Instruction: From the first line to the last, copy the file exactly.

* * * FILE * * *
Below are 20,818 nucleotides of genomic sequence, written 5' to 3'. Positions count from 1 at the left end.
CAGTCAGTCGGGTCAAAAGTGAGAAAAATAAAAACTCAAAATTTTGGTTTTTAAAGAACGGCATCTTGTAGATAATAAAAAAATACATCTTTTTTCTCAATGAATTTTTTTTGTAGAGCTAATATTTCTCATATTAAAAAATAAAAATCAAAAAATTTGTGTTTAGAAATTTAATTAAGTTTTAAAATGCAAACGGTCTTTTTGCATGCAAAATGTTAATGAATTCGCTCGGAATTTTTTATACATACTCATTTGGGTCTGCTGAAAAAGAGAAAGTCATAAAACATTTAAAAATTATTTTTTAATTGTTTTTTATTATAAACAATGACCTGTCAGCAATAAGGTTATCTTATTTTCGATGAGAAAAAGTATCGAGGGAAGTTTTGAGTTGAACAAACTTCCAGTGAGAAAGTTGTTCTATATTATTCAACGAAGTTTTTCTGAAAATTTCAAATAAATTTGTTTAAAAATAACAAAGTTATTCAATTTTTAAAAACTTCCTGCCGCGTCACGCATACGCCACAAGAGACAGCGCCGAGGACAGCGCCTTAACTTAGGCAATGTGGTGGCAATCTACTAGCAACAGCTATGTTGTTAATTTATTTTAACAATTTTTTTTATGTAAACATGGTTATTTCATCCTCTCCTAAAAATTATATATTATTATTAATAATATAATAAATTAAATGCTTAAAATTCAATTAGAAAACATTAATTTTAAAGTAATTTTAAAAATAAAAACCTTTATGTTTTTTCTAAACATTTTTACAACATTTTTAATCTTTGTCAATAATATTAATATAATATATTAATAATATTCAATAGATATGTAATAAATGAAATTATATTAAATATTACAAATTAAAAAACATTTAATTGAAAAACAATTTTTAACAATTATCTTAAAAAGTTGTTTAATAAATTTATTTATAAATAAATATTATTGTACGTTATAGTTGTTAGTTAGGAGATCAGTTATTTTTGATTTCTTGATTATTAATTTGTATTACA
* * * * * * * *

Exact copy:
Below are 20,818 nucleotides of genomic sequence, written 5' to 3'. Positions count from 1 at the left end.
CAGTCAGTCGGGTCAAAAGTGAGAAAAATAAAAACTCAAAATTTTGGTTTTTAAAGAACGGCATCTTGTAGATAATAAAAAAATACATCTTTTTTCTCAATGAATTTTTTTTGTAGAGCTAATATTTCTCATATTAAAAAATAAAAATCAAAAAATTTGTGTTTAGAAATTTAATTAAGTTTTAAAATGCAAACGGTCTTTTTGCATGCAAAATGTTAATGAATTCGCTCGGAATTTTTTATACATACTCATTTGGGTCTGCTGAAAAAGAGAAAGTCATAAAACATTTAAAAATTATTTTTTAATTGTTTTTTATTATAAACAATGACCTGTCAGCAATAAGGTTATCTTATTTTCGATGAGAAAAAGTATCGAGGGAAGTTTTGAGTTGAACAAACTTCCAGTGAGAAAGTTGTTCTATATTATTCAACGAAGTTTTTCTGAAAATTTCAAATAAATTTGTTTAAAAATAACAAAGTTATTCAATTTTTAAAAACTTCCTGCCGCGTCACGCATACGCCACAAGAGACAGCGCCGAGGACAGCGCCTTAACTTAGGCAATGTGGTGGCAATCTACTAGCAACAGCTATGTTGTTAATTTATTTTAACAATTTTTTTTATGTAAACATGGTTATTTCATCCTCTCCTAAAAATTATATATTATTATTAATAATATAATAAATTAAATGCTTAAAATTCAATTAGAAAACATTAATTTTAAAGTAATTTTAAAAATAAAAACCTTTATGTTTTTTCTAAACATTTTTACAACATTTTTAATCTTTGTCAATAATATTAATATAATATATTAATAATATTCAATAGATATGTAATAAATGAAATTATATTAAATATTACAAATTAAAAAACATTTAATTGAAAAACAATTTTTAACAATTATCTTAAAAAGTTGTTTAATAAATTTATTTATAAATAAATATTATTGTACGTTATAGTTGTTAGTTAGGAGATCAGTTATTTTTGATTTCTTGATTATTAATTTGTATTACA